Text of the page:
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Astron. Astrophys. 330, L21-L24 (1998)


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Letter to the Editor

Knots, filaments, and turbulence in radiative shocks

Rolf Walder 1 and Doris Folini 1, 2

1 Institut für Astronomie, ETH-Zentrum, CH-8092 Zürich, Switzerland
(e-mail: walder@astro.phys.ethz.ch; web: http://www.astro.phys.ethz.ch/staff/walder/)
2 Seminar für Angewandte Mathematik, ETH-Zentrum, CH-8092 Zürich, Switzerland
(e-mail: folini@astro.phys.ethz.ch; web: http://www.astro.phys.ethz.ch/staff/folini/)

Received 23 September 1997 / Accepted 9 October 1997

Abstract

We study the structure and stability of asymmetric colliding flows for the case where one shock is oscillating due to the radiative cooling overstability and the interaction zone undergoes no global acceleration. 2D high-resolution numerical simulations reveal a new structure formation mechanism in the wake of such shocks which has been suppressed in previous simulations due to a too coarse numerical mesh. Small scale structures - filaments and knots - are inevitably formed in such shocks. Downstream of the knots a turbulent zone establishes where cold and hot gas are mixed, probably leading to efficient X-ray emission. The bulk of the cooled gas forms a layer of irregular shape and temporally and spatially variable size. The gas in its interior is in mildly supersonic turbulent motion, having a large density and velocity dispersion. Some observed peculiarities in the optical and UV-spectra may be partly due to these characteristics. This mechanism may also contribute to the appearance of knots and filaments in PNe (e.g. in the Helix nebula), in WR ring nebulae, in other circumstellar nebulae like symbiotics, and in SNR. It has consequences for the dynamics of the ISM.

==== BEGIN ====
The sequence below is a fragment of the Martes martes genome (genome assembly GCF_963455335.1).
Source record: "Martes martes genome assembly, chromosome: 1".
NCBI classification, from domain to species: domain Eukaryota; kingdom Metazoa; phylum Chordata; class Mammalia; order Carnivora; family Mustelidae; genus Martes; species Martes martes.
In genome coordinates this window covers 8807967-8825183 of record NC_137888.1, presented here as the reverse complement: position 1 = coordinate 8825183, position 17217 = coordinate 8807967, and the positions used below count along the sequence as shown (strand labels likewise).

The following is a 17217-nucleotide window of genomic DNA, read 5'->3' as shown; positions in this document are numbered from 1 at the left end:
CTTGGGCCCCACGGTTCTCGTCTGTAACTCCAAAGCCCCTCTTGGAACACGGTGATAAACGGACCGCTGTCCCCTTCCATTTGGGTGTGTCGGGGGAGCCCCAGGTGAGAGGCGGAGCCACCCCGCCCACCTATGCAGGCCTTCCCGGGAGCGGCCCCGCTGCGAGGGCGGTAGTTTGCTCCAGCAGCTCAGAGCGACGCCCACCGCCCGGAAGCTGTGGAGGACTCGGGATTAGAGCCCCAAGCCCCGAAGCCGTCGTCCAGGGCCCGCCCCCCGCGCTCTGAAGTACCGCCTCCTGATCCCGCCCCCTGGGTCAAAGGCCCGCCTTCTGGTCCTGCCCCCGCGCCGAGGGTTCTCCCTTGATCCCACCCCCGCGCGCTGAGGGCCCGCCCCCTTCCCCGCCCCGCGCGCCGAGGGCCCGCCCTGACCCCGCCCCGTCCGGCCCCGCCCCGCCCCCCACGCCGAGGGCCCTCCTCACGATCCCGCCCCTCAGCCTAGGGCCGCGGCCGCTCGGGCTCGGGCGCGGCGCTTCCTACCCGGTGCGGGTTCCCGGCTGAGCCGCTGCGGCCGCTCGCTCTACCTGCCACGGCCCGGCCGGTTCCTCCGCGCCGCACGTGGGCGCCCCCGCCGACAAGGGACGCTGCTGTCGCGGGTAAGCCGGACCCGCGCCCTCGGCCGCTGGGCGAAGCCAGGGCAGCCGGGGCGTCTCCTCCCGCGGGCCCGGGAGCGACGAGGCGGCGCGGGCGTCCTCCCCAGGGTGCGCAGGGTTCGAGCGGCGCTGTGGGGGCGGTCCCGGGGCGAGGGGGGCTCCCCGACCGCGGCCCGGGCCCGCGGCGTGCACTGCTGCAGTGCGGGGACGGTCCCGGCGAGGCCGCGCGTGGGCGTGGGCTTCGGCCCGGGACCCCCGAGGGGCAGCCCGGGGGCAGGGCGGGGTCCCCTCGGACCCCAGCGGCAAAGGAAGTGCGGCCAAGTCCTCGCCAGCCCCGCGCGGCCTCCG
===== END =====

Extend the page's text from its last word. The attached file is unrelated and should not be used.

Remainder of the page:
Key words: Shock waves – Instabilities – Turbulence – - ISM: kinematics and dynamics – stars: circumstellar matter – Planetary Nebulae: Helix nebula

Send offprint requests to: R. Walder

© European Southern Observatory (ESO) 1998

Online publication: January 16, 1998
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